Thursday, November 16, 2006

Highlight Doolittle's
The Cleanup

Sean Doolittle has some new neighbors, but they’re kind of a shady bunch. He only has himself to blame. He invited them. Heck, he invented them. We will say this for them, while a few may be of questionable character, they all have one thing in common — they’re compelling.

Doolittle, an Omaha-based writer, has set his fourth published novel, The Cleanup, in his hometown.

“Honestly, after spending the amount of time with them that I did, they sort of feel like neighbors. I guess I live on a questionable street.” Doolittle said of his Cleanup characters.

This is the first time that Doolittle, whose previous books include Dirt, Burn and Rain Dogs, has set a novel in Omaha.

“Local readers will probably recognize real and loosely fictionalized locations all over town. The book ranges from midtown to the Old Market to the river, into the bluffs across the river and back, out to the west side, around the southeastern and northeastern police districts. There’s even a car chase on Saddle Creek Road,” Doolittle said.

The book takes place in the aftermath of a fictional October blizzard.

“The weather definitely complicates the plot” Doolittle said. “I really wanted this book to have an authentic, specific feel, like the story was happening in this part of the country as opposed to any other. I’m not sure how to quantify it with specific locations. It’s just a quality that’s woven into the basic fabric of life in one place versus another.

“I did a lot of general driving around, and I rode with the Omaha Police Department, and I did my usual poking around on the Internet for various tidbits. But this book is, now that I think about it, the first novel I’ve written wherein the main character is actually FROM the area where the story takes place. That probably says it all right there.”

The book follows Matthew Worth, a cop whose been busted down to patrolling a supermarket that’s been a recent victim of robberies. The Cleanup references something a little messier than spilt milk in aisle nine.

“A tender love story about a cop who hides a body to help a girl” is how Doolittle describes it.

Doolittle grew up in Nebraska graduating from Norris High School in Hallam. (The school was destroyed in a tornado in 2004, but has since been rebuilt.). He has both an undergraduate and graduate degree in English from the University of Nebraska-Lincoln. Doolittle credits several teachers for inspiring him to pursue a career as a writer.

“Three English teachers in particular: one in 5th grade (Ruby Russell), one in high school (Ed Baker, rest easy), and one in college (Gerald Shapiro),” Doolittle said. “The latter was the person who told me, in a way that made all the difference, that he saw in me the raw talent to make a go of it as a writer. But all of these people played some critical role or other in fostering my love of books and encouraging whatever raw knack they saw. I’m in debt to all of them.”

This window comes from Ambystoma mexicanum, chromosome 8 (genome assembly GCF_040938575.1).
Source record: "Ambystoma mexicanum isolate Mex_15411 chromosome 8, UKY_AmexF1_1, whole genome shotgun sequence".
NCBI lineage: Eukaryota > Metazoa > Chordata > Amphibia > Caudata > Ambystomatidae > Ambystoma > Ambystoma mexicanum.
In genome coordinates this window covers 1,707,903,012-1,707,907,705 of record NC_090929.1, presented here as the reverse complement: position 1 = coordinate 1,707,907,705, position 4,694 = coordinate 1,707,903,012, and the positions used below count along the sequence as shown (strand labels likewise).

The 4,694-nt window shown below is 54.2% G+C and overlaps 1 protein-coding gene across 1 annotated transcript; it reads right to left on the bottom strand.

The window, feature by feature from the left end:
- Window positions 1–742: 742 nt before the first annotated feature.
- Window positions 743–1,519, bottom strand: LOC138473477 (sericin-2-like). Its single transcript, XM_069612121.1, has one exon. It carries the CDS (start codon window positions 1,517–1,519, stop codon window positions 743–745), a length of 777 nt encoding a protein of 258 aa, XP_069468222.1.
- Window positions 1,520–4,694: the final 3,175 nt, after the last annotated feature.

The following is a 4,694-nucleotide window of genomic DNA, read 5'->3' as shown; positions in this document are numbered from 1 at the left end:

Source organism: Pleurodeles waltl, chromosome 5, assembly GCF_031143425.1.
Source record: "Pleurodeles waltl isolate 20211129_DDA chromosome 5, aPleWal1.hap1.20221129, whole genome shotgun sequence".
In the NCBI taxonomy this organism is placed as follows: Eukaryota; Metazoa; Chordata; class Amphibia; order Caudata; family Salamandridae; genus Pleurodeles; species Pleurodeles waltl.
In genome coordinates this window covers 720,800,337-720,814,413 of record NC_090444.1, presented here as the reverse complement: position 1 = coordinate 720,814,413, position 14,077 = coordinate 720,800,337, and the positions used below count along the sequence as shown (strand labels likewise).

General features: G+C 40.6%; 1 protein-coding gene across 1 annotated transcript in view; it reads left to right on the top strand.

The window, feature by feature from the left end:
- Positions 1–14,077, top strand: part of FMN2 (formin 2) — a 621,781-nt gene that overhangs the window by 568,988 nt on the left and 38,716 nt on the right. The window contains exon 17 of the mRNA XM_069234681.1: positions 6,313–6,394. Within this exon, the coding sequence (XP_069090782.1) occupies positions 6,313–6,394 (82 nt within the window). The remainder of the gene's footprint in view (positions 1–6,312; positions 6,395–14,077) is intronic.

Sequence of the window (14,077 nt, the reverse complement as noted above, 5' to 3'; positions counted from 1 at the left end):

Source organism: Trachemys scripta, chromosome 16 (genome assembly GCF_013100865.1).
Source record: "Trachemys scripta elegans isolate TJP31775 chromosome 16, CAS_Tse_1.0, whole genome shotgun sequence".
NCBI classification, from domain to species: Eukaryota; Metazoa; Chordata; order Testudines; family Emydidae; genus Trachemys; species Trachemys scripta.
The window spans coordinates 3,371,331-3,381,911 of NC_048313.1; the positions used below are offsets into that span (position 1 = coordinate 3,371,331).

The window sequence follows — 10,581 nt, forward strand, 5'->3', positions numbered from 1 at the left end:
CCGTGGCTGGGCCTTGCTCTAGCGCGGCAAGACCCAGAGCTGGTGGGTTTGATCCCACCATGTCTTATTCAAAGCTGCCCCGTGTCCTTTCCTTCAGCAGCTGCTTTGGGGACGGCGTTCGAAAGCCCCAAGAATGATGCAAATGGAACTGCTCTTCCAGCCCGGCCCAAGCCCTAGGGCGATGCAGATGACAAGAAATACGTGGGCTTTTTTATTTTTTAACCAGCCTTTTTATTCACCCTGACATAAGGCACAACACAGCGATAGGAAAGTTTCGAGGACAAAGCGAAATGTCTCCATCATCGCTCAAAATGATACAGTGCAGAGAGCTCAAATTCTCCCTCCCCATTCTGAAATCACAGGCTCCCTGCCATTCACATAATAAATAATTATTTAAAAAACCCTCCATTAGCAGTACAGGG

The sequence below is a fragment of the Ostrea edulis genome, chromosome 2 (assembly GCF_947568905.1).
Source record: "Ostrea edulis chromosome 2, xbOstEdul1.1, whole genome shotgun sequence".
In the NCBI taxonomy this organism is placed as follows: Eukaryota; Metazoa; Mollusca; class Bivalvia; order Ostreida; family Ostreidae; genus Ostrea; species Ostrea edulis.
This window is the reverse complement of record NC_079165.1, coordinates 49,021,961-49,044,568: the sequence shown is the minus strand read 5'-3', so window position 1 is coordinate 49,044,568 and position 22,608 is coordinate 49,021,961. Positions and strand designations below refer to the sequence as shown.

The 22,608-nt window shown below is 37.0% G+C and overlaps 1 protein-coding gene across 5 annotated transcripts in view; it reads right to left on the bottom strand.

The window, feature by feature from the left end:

Doolittle published his first book, Dirt, through a small press, the now-defunct UglyTown of Los Angeles. UglyTown also published a hard cover version of his second book, Burn. Bantam Dell republished Burn and put out his third novel, Rain Dogs, before The Cleanup hit the shelves.

“I’m one of those stories you seem to hear more and more these days, a writer who started out in the indie press and moved to a larger New York publishing house,” Doolittle said.

“I think all writers, aspiring and veteran, would do well to accept what a large, inevitable role luck plays in any publishing career. Having said that, in my personally opinion, determination and doggedness and hard honest work remains the best way to place yourself in luck’s path.

“You'll find a lot of advice out there about how to "market" yourself. I say, keep your head down. Read everything you can. Work hard on improving your craft, and strive to grow. Keep writing. Thicken your skin and push yourself. Keep writing. Read some more. Read like a writer. Write some more. Write like a reader.

“And just keep doing all of those things. It’s a tough business—tough to break in, even tougher to stay. If you can be discouraged or turned away, you probably should be.

“If not. . .well, you don’t need my advice anyway.”

Doolittle is already hard at work on his next book, “a still-untitled suburban thriller about a college professor, a retired cop, and a shallow grave.”

He will be at Lee Booksellers in Lincoln, Saturday, Dec. 9 at 2 p.m. and at The Mystery Bookstore in Omaha, Saturday Dec. 16 at 5 p.m.

For more information on Doolittle and The Cleanup check out and

Thursday, November 09, 2006

Authors Harley Jane Kozak and Susan McBride at the Great Manhattan Mystery Conclave.

Kozak: Polished Product

Helps Publishing Chances

MANHATTAN, KS — One has to empathize with Wollie Shelley. She just can’t find Mr. Right.

It’s no wonder. Author Harley Jane Kozak has Shelley, the protagonist in her first two books, attempting to navigate the dating scene in novels entitled Dating Dead Men and Dating is Murder.

Kozak, a graduate of Lincoln East High School, was on hand at the Great Manhattan (KS) Mystery Conclave, Nov. 3-5, to discuss a challenge that can be as daunting as finding Mr. or Ms Right — getting published.

Kozak, along with fellow authors Susan McBride (The Lone Star Lonely Hearts Club, The Good Girl’s Guide to Murder) and Laura Durham (For Better or Hearse, Better Off Wed), hosted a discussion entitled “Everything You Wanted to Know About Publishing But Were Afraid to Ask, Presented by the Book Babes, Who've Been There and Done That.” A polished manuscript is the biggest key, Kozak said.

“You might think ‘well, if they see that there is a lot of raw talent here, they’ll take me on.’ That’s actually not true,” she said. “People are so overwhelmed in the publishing world with unsolicited manuscripts. You have to send your absolute best.”

The publishing business is just that — a business, she said.